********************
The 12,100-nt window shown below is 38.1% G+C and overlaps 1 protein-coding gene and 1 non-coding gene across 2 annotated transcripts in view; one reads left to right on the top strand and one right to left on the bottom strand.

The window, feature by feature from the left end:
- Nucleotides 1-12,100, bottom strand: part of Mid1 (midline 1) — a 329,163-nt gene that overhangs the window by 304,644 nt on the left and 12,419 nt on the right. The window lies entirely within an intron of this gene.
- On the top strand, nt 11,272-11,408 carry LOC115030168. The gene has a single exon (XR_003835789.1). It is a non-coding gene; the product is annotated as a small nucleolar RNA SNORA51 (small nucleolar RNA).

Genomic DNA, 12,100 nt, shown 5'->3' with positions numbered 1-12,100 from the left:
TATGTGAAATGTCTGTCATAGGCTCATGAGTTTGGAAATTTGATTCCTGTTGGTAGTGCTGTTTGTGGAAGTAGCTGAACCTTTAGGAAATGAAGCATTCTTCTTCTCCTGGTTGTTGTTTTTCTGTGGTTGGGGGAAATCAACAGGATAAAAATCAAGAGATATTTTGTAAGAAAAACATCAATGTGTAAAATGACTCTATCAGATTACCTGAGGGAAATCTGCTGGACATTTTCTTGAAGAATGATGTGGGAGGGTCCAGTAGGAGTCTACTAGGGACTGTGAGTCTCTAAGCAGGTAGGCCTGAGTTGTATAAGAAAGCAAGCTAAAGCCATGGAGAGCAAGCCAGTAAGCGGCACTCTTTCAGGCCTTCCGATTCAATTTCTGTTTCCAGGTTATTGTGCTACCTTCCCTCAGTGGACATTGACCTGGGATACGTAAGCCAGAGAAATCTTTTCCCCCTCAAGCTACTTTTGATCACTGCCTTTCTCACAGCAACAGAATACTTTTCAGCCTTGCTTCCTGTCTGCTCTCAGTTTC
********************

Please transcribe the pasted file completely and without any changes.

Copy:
The 12,100-nt window shown below is 38.1% G+C and overlaps 1 protein-coding gene and 1 non-coding gene across 2 annotated transcripts in view; one reads left to right on the top strand and one right to left on the bottom strand.

The window, feature by feature from the left end:
- Nucleotides 1-12,100, bottom strand: part of Mid1 (midline 1) — a 329,163-nt gene that overhangs the window by 304,644 nt on the left and 12,419 nt on the right. The window lies entirely within an intron of this gene.
- On the top strand, nt 11,272-11,408 carry LOC115030168. The gene has a single exon (XR_003835789.1). It is a non-coding gene; the product is annotated as a small nucleolar RNA SNORA51 (small nucleolar RNA).

Genomic DNA, 12,100 nt, shown 5'->3' with positions numbered 1-12,100 from the left:
TATGTGAAATGTCTGTCATAGGCTCATGAGTTTGGAAATTTGATTCCTGTTGGTAGTGCTGTTTGTGGAAGTAGCTGAACCTTTAGGAAATGAAGCATTCTTCTTCTCCTGGTTGTTGTTTTTCTGTGGTTGGGGGAAATCAACAGGATAAAAATCAAGAGATATTTTGTAAGAAAAACATCAATGTGTAAAATGACTCTATCAGATTACCTGAGGGAAATCTGCTGGACATTTTCTTGAAGAATGATGTGGGAGGGTCCAGTAGGAGTCTACTAGGGACTGTGAGTCTCTAAGCAGGTAGGCCTGAGTTGTATAAGAAAGCAAGCTAAAGCCATGGAGAGCAAGCCAGTAAGCGGCACTCTTTCAGGCCTTCCGATTCAATTTCTGTTTCCAGGTTATTGTGCTACCTTCCCTCAGTGGACATTGACCTGGGATACGTAAGCCAGAGAAATCTTTTCCCCCTCAAGCTACTTTTGATCACTGCCTTTCTCACAGCAACAGAATACTTTTCAGCCTTGCTTCCTGTCTGCTCTCAGTTTC